Saturday, April 18, 2009

Five Criminal Investigations That Took Less Time than Corbett's Bonusgate

(With a tip of the hat to the Philadelphia Inquirer editorial board, who pointed out that investigation of Bernie Madoff's $65 billion scam took way less time than Attorney General Tom Corbett's investigation of the legislature, which began in January 2007)

1. Watergate
The grandaddy of the modern political scandal. The break-in happened June 17, 1972. Nixon resigned August 9, 1974. Less than 26 months.

2. My Lai
The real investigation into the March 16, 1968 murders didn't even start until a full year after the killings, but charges were brought against Lt. William Calley and others on September 5, 1969. 18 months.

3. Al Capone
When President Herbert Hoover took office in January 1929, he directed Treasury Secretary Andrew Mellon to investigate Al Capone for income tax evasion and violations of the Volstead Act. Capone pleaded guilty in June 1931. Less than 18 months.

4. The Lindbergh Kidnapping
The 20-month-old Charles A. Lindbergh, Jr., was snatched from his crib March 1, 1932. Bruno Hauptmann was arrested in September 1934. 30 months. Okay, technically this isn't less time than Bonusgate, so far. If Corbett wraps it up in mid-summer we'll issue a retraction with a sincere apology.

5. Abscam
The FBI approved the undercover operation in March 1978. Indictments were brought in May 1980. Less than 26 months.

And, because it's spring and we're in a good mood, here's a list to bring hope to certain legislative leaders:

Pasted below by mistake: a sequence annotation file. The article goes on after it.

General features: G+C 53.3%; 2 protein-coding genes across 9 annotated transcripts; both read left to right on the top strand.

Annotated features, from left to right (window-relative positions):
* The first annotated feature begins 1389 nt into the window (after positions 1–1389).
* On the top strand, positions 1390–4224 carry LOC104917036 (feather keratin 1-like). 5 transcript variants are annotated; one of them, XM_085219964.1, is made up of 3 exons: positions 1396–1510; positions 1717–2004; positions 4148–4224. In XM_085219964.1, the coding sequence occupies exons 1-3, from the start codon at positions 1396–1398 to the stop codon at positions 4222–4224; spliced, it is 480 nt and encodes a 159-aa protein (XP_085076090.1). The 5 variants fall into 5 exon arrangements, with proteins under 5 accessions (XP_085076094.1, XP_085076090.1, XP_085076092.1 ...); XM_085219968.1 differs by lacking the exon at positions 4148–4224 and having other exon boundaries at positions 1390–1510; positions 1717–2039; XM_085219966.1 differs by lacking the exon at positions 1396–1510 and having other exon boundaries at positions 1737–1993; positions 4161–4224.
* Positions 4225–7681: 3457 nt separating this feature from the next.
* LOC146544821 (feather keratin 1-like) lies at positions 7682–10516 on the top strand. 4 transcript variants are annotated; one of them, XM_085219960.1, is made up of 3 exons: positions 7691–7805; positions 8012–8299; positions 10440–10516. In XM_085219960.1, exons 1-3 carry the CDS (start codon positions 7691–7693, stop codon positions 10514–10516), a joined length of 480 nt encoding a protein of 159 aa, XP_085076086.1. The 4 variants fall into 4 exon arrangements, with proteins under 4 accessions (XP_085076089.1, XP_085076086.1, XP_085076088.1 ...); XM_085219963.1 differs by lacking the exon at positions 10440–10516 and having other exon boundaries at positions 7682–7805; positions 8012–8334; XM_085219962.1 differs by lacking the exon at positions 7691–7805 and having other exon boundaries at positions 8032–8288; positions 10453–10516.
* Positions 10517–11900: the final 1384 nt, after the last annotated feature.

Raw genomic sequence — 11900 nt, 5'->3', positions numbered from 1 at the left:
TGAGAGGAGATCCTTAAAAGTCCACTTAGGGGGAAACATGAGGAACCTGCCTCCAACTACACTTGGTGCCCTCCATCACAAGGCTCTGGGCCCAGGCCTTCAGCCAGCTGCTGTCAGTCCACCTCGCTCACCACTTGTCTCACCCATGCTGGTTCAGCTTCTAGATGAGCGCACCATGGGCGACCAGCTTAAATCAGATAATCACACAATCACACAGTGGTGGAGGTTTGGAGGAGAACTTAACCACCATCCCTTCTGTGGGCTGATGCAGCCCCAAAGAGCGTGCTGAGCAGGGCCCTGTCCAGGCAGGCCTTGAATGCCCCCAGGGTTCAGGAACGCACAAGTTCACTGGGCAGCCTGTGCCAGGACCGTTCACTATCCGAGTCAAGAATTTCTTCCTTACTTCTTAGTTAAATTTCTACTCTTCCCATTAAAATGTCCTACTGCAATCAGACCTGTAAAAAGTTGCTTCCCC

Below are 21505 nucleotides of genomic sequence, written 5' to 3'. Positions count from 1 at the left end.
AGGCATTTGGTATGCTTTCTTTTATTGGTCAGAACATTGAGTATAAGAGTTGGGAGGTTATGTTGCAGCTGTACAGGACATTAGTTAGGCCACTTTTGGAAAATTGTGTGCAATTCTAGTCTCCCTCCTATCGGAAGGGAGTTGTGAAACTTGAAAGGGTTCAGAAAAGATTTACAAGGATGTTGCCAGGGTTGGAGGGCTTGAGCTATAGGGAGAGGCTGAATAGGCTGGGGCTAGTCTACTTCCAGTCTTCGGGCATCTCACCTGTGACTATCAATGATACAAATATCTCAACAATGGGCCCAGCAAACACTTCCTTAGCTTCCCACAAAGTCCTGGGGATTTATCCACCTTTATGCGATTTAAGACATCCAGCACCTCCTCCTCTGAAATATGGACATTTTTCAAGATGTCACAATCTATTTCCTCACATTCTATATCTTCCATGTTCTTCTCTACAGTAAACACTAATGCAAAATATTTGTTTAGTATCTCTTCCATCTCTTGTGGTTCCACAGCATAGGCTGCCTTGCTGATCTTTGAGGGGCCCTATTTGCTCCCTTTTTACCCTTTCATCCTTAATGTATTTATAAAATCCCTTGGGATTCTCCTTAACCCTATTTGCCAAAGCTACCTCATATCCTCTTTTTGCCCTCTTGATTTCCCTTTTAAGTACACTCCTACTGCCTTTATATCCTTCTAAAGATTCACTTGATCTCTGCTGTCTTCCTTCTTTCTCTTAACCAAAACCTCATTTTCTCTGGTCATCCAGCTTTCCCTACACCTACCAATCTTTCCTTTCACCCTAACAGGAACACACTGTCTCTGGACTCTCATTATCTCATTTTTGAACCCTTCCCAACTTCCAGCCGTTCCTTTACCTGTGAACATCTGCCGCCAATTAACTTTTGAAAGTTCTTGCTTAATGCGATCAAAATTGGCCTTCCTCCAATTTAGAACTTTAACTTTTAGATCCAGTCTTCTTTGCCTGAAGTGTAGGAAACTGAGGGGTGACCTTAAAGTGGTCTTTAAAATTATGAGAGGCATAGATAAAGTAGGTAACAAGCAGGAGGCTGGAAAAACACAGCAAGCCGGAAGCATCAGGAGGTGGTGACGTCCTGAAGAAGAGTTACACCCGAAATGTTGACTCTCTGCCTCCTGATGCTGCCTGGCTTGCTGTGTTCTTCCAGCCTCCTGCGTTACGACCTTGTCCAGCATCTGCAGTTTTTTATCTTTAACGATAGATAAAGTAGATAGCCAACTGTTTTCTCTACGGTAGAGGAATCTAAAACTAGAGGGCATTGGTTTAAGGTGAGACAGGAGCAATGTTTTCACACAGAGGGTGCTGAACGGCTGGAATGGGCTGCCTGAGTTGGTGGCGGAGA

Five Notorious Outlaws Who Never Were Prosecuted For Their Crimes

1. Bonnie & Clyde
Spree: 1932-1934
Crimes: robbery, kidnapping and murder
Reason: killed in a shootout with police May 23, 1934. All things considered, they probably would have been better off turning themselves in. Not that we're suggesting anything to anyone.

2. Jesse James
Spree: 1866-1882
Crimes: robbery, murder
Reason: murdered by a fellow outlaw. Lesson? Don't trust your fate to a known scoundrel (a lesson the Bonusgate defendants appear to have learned all too well).

3. Jack The Ripper
Spree: 1888
Crimes: gruesome serial murders
Reason: identity never discovered

4. Butch Cassidy & The Sundance Kid
Spree: 1896-1908
Crimes: robbery, murder
Reason: killed by Bolivian soldiers November 3, 1908. Or, possibly, faked their deaths, returned to the United States and lived to a ripe old age under assumed identities in Utah.

5. Eliot Spitzer
Spree: 2008. At least.
Crimes: patronizing a prostitute, first-degree hypocrisy
Reason: unknown. Occasionally the subject of a thinly-veiled portrayal on Law & Order by that guy who played the drummer in That Thing You Do.

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